From: Northwestern Georgia, USA
Judging from what we're seeing elsewhere, especially Asia and the western Pacific, and now perhaps [but only perhaps!] in Italy, I don't expect to see numbers in the millions. As for numbers in the tens of thousands or hundreds of thousands, that's serious but not comparatively so. We routinely deal with far more for seasonal flu and more irregular epidemics and pandemics.
I'd better caveat first by saying that every death is a tragedy to his/her community. We're dealing with numbers intensely personal to people.
Right now, early data indicates the bell-shaped-curve for each country might last three weeks, four weeks, maybe more. That was the case in China, in South Korea, in Japan. We may soon know if that's the case in Italy. And eventually here. We may lengthen that by dampening the curve, but that should help as that medical system would be less likely to be overwhelmed.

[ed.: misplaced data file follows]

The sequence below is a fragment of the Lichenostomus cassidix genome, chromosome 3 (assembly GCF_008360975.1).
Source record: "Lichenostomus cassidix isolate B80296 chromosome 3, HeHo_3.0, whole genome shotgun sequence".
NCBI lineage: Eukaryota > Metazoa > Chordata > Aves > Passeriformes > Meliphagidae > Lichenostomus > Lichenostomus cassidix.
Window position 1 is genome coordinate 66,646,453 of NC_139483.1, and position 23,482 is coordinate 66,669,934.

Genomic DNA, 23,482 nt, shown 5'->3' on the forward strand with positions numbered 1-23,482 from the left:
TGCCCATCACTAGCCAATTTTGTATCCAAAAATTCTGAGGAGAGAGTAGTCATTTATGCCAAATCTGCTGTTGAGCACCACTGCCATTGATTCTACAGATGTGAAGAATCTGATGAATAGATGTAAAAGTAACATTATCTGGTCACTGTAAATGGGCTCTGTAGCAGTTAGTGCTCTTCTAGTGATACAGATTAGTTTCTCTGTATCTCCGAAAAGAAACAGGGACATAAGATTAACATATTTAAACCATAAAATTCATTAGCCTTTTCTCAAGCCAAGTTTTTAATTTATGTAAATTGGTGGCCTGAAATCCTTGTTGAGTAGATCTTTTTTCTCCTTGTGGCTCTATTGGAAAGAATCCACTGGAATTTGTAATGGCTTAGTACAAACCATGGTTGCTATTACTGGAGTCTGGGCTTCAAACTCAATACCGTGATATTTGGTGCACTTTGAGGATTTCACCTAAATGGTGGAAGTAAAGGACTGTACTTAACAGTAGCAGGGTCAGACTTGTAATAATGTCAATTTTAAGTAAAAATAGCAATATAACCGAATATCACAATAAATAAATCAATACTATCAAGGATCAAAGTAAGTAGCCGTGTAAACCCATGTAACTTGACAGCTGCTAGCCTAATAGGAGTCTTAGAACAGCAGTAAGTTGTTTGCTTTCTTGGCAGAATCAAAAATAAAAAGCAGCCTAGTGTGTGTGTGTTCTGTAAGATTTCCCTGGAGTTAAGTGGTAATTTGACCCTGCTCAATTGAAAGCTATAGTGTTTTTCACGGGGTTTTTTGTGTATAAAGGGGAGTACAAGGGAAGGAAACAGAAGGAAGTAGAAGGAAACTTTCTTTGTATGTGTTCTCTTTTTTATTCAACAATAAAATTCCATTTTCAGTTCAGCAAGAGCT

Given the data we're seeing, the situation in Western Europe and in the USA should peak and then begin to taper off in March. Not in July or September.
There may be re-occurrences in the autumn, but we'll be far more prepared then. And, as Chickenboy noted early in this thread, sometimes a SARS-related virus simply vanishes after awhile. There are alot of unknowns long-term.
Short term, though, there are many encouraging signs and data points to deal with.
A very high likelihood, I think. Almost as high as that Australian group that estimated 15,000,000 deaths under the best case of seven scenarios.
Even "just" 200K dead by mid-summer (as opposed to 1.1-1.2M) is a whole lot of extra dead people. If 1.1-1.2M is 50K deaths per day at peak, 200K would be ~10K deaths per day at peak?
That's more than double the typical daily mortality rate of 7K-something.
< Message edited by Canoerebel -- 3/17/2020 6:23:11 PM >